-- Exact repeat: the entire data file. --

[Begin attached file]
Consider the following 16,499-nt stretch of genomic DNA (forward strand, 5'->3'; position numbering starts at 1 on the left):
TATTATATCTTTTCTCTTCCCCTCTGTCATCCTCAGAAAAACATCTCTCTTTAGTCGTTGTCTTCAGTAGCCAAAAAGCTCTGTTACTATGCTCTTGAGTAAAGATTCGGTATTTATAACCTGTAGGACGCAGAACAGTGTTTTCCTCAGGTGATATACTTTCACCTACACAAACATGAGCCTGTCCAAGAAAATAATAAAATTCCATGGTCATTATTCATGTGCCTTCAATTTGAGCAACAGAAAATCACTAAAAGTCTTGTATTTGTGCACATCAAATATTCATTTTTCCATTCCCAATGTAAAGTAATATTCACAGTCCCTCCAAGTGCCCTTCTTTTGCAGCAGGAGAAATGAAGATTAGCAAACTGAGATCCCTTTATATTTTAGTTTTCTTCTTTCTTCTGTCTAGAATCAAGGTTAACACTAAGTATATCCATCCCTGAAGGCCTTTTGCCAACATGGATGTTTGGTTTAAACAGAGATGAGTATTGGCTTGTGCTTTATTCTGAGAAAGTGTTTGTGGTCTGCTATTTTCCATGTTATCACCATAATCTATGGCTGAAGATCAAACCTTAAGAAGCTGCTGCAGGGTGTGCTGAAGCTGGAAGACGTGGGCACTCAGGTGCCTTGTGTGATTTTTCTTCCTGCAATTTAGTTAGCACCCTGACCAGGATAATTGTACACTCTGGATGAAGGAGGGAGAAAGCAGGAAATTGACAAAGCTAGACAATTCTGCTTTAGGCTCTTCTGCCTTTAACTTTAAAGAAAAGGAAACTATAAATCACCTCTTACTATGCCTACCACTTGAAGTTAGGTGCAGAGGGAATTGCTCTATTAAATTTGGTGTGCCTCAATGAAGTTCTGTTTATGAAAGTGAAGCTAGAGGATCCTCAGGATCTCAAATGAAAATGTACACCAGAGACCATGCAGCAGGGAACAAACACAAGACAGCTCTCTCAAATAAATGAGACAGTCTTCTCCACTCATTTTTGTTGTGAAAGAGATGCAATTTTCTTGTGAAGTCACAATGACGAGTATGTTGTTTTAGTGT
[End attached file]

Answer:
Consider the following 16,499-nt stretch of genomic DNA (forward strand, 5'->3'; position numbering starts at 1 on the left):
TATTATATCTTTTCTCTTCCCCTCTGTCATCCTCAGAAAAACATCTCTCTTTAGTCGTTGTCTTCAGTAGCCAAAAAGCTCTGTTACTATGCTCTTGAGTAAAGATTCGGTATTTATAACCTGTAGGACGCAGAACAGTGTTTTCCTCAGGTGATATACTTTCACCTACACAAACATGAGCCTGTCCAAGAAAATAATAAAATTCCATGGTCATTATTCATGTGCCTTCAATTTGAGCAACAGAAAATCACTAAAAGTCTTGTATTTGTGCACATCAAATATTCATTTTTCCATTCCCAATGTAAAGTAATATTCACAGTCCCTCCAAGTGCCCTTCTTTTGCAGCAGGAGAAATGAAGATTAGCAAACTGAGATCCCTTTATATTTTAGTTTTCTTCTTTCTTCTGTCTAGAATCAAGGTTAACACTAAGTATATCCATCCCTGAAGGCCTTTTGCCAACATGGATGTTTGGTTTAAACAGAGATGAGTATTGGCTTGTGCTTTATTCTGAGAAAGTGTTTGTGGTCTGCTATTTTCCATGTTATCACCATAATCTATGGCTGAAGATCAAACCTTAAGAAGCTGCTGCAGGGTGTGCTGAAGCTGGAAGACGTGGGCACTCAGGTGCCTTGTGTGATTTTTCTTCCTGCAATTTAGTTAGCACCCTGACCAGGATAATTGTACACTCTGGATGAAGGAGGGAGAAAGCAGGAAATTGACAAAGCTAGACAATTCTGCTTTAGGCTCTTCTGCCTTTAACTTTAAAGAAAAGGAAACTATAAATCACCTCTTACTATGCCTACCACTTGAAGTTAGGTGCAGAGGGAATTGCTCTATTAAATTTGGTGTGCCTCAATGAAGTTCTGTTTATGAAAGTGAAGCTAGAGGATCCTCAGGATCTCAAATGAAAATGTACACCAGAGACCATGCAGCAGGGAACAAACACAAGACAGCTCTCTCAAATAAATGAGACAGTCTTCTCCACTCATTTTTGTTGTGAAAGAGATGCAATTTTCTTGTGAAGTCACAATGACGAGTATGTTGTTTTAGTGT